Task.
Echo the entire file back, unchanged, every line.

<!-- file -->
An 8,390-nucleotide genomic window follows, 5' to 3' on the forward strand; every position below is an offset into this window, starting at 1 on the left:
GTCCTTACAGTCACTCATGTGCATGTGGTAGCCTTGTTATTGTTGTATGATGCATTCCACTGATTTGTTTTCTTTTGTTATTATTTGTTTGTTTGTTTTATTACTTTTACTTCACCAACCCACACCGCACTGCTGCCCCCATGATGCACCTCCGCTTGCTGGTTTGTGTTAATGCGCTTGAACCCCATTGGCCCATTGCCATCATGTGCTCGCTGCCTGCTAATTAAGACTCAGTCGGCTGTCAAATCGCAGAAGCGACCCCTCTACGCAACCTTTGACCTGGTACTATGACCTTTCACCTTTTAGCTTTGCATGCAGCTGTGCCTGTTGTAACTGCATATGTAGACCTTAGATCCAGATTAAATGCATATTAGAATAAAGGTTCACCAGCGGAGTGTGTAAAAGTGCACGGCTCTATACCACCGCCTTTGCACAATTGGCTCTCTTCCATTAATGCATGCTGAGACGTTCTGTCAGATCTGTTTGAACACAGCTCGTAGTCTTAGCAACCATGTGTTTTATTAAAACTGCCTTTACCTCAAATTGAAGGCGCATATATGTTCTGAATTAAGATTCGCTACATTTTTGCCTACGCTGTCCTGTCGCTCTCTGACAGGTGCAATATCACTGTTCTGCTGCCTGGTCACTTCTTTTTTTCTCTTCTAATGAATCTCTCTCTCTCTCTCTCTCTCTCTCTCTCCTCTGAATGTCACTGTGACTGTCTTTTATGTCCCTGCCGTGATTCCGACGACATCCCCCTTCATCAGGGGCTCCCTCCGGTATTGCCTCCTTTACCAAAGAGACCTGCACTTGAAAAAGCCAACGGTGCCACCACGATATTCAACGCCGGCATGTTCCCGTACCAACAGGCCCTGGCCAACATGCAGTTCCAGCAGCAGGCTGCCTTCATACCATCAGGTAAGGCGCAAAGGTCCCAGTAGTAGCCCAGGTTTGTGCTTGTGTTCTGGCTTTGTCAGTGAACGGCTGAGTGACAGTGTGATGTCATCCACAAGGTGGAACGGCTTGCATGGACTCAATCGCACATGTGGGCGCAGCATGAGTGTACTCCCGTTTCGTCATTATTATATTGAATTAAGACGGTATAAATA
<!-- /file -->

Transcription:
An 8,390-nucleotide genomic window follows, 5' to 3' on the forward strand; every position below is an offset into this window, starting at 1 on the left:
GTCCTTACAGTCACTCATGTGCATGTGGTAGCCTTGTTATTGTTGTATGATGCATTCCACTGATTTGTTTTCTTTTGTTATTATTTGTTTGTTTGTTTTATTACTTTTACTTCACCAACCCACACCGCACTGCTGCCCCCATGATGCACCTCCGCTTGCTGGTTTGTGTTAATGCGCTTGAACCCCATTGGCCCATTGCCATCATGTGCTCGCTGCCTGCTAATTAAGACTCAGTCGGCTGTCAAATCGCAGAAGCGACCCCTCTACGCAACCTTTGACCTGGTACTATGACCTTTCACCTTTTAGCTTTGCATGCAGCTGTGCCTGTTGTAACTGCATATGTAGACCTTAGATCCAGATTAAATGCATATTAGAATAAAGGTTCACCAGCGGAGTGTGTAAAAGTGCACGGCTCTATACCACCGCCTTTGCACAATTGGCTCTCTTCCATTAATGCATGCTGAGACGTTCTGTCAGATCTGTTTGAACACAGCTCGTAGTCTTAGCAACCATGTGTTTTATTAAAACTGCCTTTACCTCAAATTGAAGGCGCATATATGTTCTGAATTAAGATTCGCTACATTTTTGCCTACGCTGTCCTGTCGCTCTCTGACAGGTGCAATATCACTGTTCTGCTGCCTGGTCACTTCTTTTTTTCTCTTCTAATGAATCTCTCTCTCTCTCTCTCTCTCTCTCTCTCCTCTGAATGTCACTGTGACTGTCTTTTATGTCCCTGCCGTGATTCCGACGACATCCCCCTTCATCAGGGGCTCCCTCCGGTATTGCCTCCTTTACCAAAGAGACCTGCACTTGAAAAAGCCAACGGTGCCACCACGATATTCAACGCCGGCATGTTCCCGTACCAACAGGCCCTGGCCAACATGCAGTTCCAGCAGCAGGCTGCCTTCATACCATCAGGTAAGGCGCAAAGGTCCCAGTAGTAGCCCAGGTTTGTGCTTGTGTTCTGGCTTTGTCAGTGAACGGCTGAGTGACAGTGTGATGTCATCCACAAGGTGGAACGGCTTGCATGGACTCAATCGCACATGTGGGCGCAGCATGAGTGTACTCCCGTTTCGTCATTATTATATTGAATTAAGACGGTATAAATA